Mayor and Council City of Victoria No.1 Centennial Square Victoria, BC V8W 1P6
December 10, 2016
Re: Cannabis Retail Rezoning Policy
Dear Mayor Helps and Council,
The DRA understands the City of Victoria’s attempts to regulate medical cannabis retail businesses for the stated purpose of providing for those with medical need. However, the DRA has strong concerns regarding the recently enacted Storefront Cannabis Retailer Bylaw and our participation in prematurely legitimizing a retail activity that is not currently legal under provincial or federal legislation. As such, the DRA LUC has chosen to decline to facilitate the public meetings related to rezoning applications for Cannabis Dispensaries.
The Access to Cannabis for Medical Purposes Regulations (ACMPR) is federal legislation which regulates the medicinal use of cannabis and provides for individuals who have been authorized by a health care practitioner to use cannabis for medical purposes, but does not authorize storefronts (i.e., dispensaries) to sell cannabis or marijuana for medical or any other (e.g. recreational) purposes. Mayor and Councils’ clearly stated intent in enacting the Storefront Cannabis Retailer Bylaw was to facilitate the retail of medical but not recreational cannabis. If Council is genuinely sincere about the distinction between medical and recreational use, then “Compassion Clubs” should be favoured over “Retail Dealers” as it is in the Vancouver Bylaw.
As a benchmark for comparison, the number of traditional pharmacies operating within a prescribed area would be a good indication for how many cannabis dispensaries are needed to serve the community’s medical needs. Currently there are five traditional pharmacies operating within the Downtown Harris Green boundaries dispensing all of the prescription drugs for the local area. The current situation of around a dozen cannabis dispensaries operating in downtown would indicate a strong recreational component of sales.
The number of dispensaries can easily be regulated with proximity rules, however the current bylaw proximity distance of only 200m does little to limit numbers, as it will allow approximately 25 cannabis dispensaries to be approved within the Downtown precinct. Even if Council were to consider recreational uses as well, it would be reasonable to compare the existing regulations that are in place for other jurisdictions such as Vancouver, Washington and Colorado, which are all 300m. Another option is to apply the same proximity as is applied to alcohol retail, which is 1000m. Currently, the Downtown area is being adequately served by five existing liquor retail outlets. The retail sale of medicines and intoxicants to the public are strongly regulated businesses and the sale of cannabis will certainly be as well. This is not a retail business like any other nor will it be treated as such by regulators. Proximity rules were established by public policy within the liquor retail regulations to actually limit competition to the point that the public is adequately served and operators do not need to sell to minors to make ends meet. Margins are extremely low in the liquor retail business and they will be likely as low in the cannabis business as soon as it becomes legal. There is a strong case that indicates a direct correlation between the viability of these businesses and compliance regarding sale to minors so it appears premature to approve up to 25 cannabis dispensaries within the Downtown precinct. There is a good chance that they will be “grandfathered” upon legalization and then desperately trying to earn their rent in our neighbourhood. Legalization will still retain cannabis as a controlled substance and Provincial Regulation will most likely mirror the existing 1000m proximity rules for the retail sale of alcohol. The federal government will set the framework for who will be allowed to grow, distribute and sell marijuana. However, those new laws are not expected to be in place until 2018. In absence of this framework, the City of Vancouver implemented zoning and licensing and bylaws for the illegal shops in June 2015. The City of Victoria can leverage the lessons learned in Vancouver and avoid some of the problems before they are created.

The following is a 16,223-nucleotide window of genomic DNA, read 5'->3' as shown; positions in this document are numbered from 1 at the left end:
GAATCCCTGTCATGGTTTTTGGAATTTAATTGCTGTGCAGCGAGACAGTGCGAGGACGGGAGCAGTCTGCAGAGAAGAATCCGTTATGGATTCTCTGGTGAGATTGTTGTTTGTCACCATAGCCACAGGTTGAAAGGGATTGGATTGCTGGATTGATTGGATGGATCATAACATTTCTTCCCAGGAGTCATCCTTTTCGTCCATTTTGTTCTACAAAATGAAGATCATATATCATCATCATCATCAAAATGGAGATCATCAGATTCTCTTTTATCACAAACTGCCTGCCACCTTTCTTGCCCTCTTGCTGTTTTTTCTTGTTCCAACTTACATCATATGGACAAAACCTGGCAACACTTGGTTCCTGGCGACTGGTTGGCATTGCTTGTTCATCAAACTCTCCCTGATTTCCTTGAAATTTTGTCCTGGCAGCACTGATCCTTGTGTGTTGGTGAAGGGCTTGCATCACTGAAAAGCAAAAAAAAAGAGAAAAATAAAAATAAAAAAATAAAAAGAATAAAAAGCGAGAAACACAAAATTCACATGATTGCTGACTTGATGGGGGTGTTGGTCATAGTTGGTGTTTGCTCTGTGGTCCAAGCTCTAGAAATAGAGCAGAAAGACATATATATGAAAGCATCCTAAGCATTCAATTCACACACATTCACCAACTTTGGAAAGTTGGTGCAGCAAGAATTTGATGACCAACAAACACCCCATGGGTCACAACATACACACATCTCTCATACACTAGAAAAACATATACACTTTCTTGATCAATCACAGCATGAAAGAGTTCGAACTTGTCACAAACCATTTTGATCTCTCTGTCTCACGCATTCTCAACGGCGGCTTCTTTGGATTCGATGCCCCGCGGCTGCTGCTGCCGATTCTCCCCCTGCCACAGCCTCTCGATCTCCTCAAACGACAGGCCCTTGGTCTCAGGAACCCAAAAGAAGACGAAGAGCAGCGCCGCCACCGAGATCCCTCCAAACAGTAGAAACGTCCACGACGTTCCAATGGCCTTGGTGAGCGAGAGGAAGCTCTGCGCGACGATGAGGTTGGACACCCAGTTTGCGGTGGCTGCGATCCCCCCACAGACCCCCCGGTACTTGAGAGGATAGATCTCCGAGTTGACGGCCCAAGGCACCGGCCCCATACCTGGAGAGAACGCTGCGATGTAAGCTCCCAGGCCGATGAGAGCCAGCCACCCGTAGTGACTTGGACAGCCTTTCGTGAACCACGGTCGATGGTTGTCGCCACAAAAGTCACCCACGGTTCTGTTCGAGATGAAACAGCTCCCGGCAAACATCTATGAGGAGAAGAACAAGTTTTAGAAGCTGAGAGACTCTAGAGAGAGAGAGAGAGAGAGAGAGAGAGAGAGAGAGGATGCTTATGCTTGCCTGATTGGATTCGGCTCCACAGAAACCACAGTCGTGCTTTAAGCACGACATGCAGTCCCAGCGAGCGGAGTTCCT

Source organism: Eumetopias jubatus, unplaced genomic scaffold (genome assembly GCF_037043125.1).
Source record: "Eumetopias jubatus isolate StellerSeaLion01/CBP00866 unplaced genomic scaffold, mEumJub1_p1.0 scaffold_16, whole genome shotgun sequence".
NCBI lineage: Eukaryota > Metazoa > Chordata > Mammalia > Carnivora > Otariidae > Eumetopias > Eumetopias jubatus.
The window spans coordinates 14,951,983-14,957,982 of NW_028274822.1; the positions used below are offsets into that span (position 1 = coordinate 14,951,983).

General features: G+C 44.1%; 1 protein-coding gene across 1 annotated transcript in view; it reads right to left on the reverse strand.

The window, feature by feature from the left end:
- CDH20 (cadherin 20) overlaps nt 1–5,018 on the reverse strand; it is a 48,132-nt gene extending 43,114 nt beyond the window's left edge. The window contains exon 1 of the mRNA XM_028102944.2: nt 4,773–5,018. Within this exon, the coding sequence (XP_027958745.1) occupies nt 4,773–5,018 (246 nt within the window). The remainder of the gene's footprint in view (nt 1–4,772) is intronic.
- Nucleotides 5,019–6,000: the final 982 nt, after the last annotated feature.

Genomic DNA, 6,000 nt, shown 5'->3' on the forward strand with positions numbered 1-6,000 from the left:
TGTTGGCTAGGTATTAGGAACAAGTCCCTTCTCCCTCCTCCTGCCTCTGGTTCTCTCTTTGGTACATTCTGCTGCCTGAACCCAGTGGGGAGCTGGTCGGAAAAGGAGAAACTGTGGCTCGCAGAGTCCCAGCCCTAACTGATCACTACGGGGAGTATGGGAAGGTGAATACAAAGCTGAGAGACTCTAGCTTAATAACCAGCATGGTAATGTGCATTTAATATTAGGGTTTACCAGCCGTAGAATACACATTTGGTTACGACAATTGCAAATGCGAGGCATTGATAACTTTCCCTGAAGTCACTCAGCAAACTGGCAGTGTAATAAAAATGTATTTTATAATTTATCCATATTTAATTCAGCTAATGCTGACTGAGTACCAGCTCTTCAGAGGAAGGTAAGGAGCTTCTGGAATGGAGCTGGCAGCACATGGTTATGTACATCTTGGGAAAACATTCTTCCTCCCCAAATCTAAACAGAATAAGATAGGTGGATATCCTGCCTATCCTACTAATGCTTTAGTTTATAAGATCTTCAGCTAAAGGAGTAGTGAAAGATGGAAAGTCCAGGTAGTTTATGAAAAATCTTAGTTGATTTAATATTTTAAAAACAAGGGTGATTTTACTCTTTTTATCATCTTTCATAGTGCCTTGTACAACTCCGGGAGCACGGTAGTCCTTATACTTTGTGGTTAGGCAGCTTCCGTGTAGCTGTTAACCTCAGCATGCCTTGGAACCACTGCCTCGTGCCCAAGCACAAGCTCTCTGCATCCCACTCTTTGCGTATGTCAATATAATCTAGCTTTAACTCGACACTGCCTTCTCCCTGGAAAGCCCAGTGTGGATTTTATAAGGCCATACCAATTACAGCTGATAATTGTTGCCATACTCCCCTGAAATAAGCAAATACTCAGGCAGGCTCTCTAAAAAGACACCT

As reported recently in the Ottawa Sun, “Many of the pot shops have ignored the bylaws. According to recent statistics released by the City of Vancouver, 32 marijuana stores voluntarily closed or stopped selling marijuana, but 57 shops are still operating and “subject to enforcement.” The City has issued 691 tickets at $250 a pop, but only 140 have been paid. The city has also filed 27 court injunctions against shops that have not complied. Only four business licences have been awarded. Several dozen applications are processing,”(October 3, 2016). These statistics speak to the massive investment of resources that will be required to educate, regulate, and enforce the bylaws. Regardless of best intentions, the City of Victoria, through the current version of the Storefront Cannabis Retailer Bylaw, is likely facilitating the sale of recreational cannabis (the supply of which is currently dominated by organized crime) without the regulatory and criminal oversight that a federal or provincial framework would provide. If Council feels compelled to act ahead of senior government oversight on this issue and Councils’ intent is truly to facilitate the retail sale of medical, not recreational, cannabis, then it should exercise caution and amend the current bylaw to only approve an appropriate type and number of retailers until senior government catches up.
Ian Sutherland, Chair Land Use Committee, Downtown Residents Association